So, thanks.

          ***
          one additional comment as to my affection for Lee Remick and her character of Callie in “These Thousand Hills.”

          Knowing my response to her, and to a great extent feeling the same way, my wife suggested that we name our present dog (who will be our last one) “Callie” and so that is her name. Callie.

          Liked by 1 person

  22. Couldn’t seem to get those right where I wanted them even though I hit “Reply” beneath the relevant posts but I think Colin said it happens that way some time.

    So just wanted to also reply to something earlier from John Knight. In L.A. at least, “Never Steal Anything Small” did come out on a U-I double bill as the main feature with “No Name on the Bullet” as the co-feature. By that point, I was always making a point to go these U-I double bills and generally enjoyed them both (it would usually be two different genres, as in this case). But I have to say that in this case “No Name on the Bullet” (very much the unheralded second feature in advertising and the way this was programmed) completely eclipsed “Never Steal Anything Small”–a wonderful, provocative Western, brilliantly directed by Jack Arnold and with Audie Murphy superb in his unusual role, “No Name on the Bullet” still holds up.

    That Cagney musical, though kind of unusual, never really catches fire and I remember it as dull and found it so again years later (though admittedly, this was of a flat TV version, something I wouldn’t watch now–and would see it again in ‘Scope). I believe this movie had a problematic production history and was initially much longer–something like two hours–then finally cut and released in 1959, long after its producer Aaron Rosenberg had left the studio. If it hadn’t been for this film, his last U-I credit would have been “Night Passage” in summer of 1957, and that was far more comfortably in line with his outstanding tenure there.

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  23. That final paragraph of yours there, Blake, expresses perfectly how the western genre affects me personally. Thanks for those words.
    Thanks also for your gracious response to my thoughts having seen “THESE THOUSAND HILLS”. I was struck by how three-dimensional the lead characters were presented. Lat said right from the start how ambitious he was and, certainly he upset his best friend (Tom) on the way up because Tom didn’t really share his drive. I didn’t feel he used Callie and he always credited her with lending him cash to get started. She was a very appealing character as played by the lovely Lee Remick but I really appreciated the fact that Joyce was also a good person and that the screenplay didn’t fall back on cliche (the good poor girl, the bad rich girl). These were believable people. Lat found his redemption but he never lost his decency as the story unravelled.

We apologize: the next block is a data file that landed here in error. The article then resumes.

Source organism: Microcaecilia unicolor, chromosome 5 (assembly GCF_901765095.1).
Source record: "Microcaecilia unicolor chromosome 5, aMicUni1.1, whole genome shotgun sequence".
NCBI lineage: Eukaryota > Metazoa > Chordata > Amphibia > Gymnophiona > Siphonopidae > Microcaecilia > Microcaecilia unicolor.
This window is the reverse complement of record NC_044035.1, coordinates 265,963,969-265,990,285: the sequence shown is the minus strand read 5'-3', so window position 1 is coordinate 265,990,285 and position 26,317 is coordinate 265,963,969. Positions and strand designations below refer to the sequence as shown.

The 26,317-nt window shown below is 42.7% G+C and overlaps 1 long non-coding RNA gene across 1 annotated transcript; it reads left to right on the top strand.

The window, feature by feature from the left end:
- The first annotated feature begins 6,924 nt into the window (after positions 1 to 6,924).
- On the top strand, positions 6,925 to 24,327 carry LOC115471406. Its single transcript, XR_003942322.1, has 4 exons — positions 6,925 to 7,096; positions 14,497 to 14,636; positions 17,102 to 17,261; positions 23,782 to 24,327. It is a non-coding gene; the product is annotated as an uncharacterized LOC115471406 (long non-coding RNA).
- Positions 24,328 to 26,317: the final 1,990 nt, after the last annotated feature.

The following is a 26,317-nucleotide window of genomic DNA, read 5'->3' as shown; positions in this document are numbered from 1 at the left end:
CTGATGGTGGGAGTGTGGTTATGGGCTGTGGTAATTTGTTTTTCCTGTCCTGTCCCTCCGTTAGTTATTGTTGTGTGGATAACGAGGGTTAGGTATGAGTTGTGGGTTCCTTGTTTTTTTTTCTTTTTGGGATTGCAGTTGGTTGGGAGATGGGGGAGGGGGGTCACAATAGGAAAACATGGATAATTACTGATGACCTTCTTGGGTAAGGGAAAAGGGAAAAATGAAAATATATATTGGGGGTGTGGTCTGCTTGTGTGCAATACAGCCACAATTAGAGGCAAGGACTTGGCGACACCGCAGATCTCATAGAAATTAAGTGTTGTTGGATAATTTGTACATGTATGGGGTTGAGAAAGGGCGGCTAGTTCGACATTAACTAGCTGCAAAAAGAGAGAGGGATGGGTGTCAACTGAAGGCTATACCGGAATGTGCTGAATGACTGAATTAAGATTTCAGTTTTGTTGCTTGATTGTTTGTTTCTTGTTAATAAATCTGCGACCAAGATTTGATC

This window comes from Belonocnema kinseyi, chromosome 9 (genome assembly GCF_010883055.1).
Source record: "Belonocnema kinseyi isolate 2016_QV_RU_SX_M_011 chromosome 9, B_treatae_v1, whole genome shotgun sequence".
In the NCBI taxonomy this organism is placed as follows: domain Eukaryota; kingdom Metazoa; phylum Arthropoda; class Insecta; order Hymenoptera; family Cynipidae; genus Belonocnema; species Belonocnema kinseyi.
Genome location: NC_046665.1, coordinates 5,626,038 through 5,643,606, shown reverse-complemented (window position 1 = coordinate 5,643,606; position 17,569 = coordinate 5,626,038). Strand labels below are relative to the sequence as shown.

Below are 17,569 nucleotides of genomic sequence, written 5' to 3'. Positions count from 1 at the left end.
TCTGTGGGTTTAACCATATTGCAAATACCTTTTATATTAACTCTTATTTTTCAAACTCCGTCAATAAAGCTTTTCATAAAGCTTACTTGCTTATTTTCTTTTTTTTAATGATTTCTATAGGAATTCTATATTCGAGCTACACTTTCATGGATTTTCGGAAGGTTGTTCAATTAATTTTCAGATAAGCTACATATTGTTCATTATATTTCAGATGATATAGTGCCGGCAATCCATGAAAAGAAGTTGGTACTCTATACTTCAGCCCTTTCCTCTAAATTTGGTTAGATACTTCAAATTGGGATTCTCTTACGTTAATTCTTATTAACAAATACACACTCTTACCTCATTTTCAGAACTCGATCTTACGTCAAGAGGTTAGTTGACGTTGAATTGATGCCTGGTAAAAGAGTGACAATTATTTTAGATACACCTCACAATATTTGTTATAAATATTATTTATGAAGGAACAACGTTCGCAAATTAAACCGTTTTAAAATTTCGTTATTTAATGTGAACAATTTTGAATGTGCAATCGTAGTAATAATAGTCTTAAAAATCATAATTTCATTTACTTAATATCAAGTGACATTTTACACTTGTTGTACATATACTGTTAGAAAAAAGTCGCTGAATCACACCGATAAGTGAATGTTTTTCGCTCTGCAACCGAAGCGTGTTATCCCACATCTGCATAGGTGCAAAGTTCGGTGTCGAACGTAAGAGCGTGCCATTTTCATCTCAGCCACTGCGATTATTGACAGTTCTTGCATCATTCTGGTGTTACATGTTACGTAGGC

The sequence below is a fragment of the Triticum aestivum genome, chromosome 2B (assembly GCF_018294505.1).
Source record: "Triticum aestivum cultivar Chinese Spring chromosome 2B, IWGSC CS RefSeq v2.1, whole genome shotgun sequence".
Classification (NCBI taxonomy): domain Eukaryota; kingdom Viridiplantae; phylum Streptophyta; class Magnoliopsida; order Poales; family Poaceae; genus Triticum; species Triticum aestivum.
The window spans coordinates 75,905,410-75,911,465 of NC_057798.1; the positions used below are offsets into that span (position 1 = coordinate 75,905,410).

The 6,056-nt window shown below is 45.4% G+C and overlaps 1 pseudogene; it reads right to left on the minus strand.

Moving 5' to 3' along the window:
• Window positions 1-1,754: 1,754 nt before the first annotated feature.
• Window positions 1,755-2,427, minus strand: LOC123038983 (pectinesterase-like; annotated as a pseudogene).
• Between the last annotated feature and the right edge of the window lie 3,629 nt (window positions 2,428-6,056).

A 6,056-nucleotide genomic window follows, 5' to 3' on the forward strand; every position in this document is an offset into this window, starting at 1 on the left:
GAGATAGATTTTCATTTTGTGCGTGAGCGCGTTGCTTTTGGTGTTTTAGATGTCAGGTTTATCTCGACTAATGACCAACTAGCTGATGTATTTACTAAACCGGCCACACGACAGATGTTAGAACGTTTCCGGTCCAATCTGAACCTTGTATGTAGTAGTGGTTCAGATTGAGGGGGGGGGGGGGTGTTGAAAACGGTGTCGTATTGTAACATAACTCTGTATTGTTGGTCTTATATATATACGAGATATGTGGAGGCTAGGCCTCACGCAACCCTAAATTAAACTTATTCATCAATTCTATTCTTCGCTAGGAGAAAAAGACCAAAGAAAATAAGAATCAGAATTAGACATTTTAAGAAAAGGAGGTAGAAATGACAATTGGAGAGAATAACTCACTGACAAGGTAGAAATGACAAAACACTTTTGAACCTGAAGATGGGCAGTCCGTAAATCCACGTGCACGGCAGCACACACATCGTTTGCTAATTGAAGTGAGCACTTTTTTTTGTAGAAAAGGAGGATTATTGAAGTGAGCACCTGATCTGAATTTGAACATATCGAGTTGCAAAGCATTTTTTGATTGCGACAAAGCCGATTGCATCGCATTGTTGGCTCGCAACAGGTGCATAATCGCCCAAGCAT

I am very fond of “MAN OF THE WEST” too, Blake. Certainly not always a comfortable watch but a western classic, I feel. Yes, Lee J. Cobb’s performance here was certainly ‘fruity’ and I find it interesting to compare it with his underplaying (beautifully) in his role as Judge Henry Garth in “THE VIRGINIAN” TV series.

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  24. Hello again Colin, Blake and Jerry – am mightily enjoying the exchanges between you all. Your recollection was correct, Colin: I have been able to find a fair quality version of “Hills” online. Hoping I can settle into watching it over the next couple of days. Blake – like Jerry, I can access DVDs from Amazon US only by going through their Australian arm and prices are often inflated well above the US price.

    Jerry, I wish there was a channel here that regularly showed a morning Western: that would be a boon for we lovers of the genre. One more thing about “Four Faces”: where movie soundtracks are concerned, I fall into the less is more camp, but the score for Four Faces, busy and insistent as it is, worked beautifully for me.

    Best wishes to all in these hard times.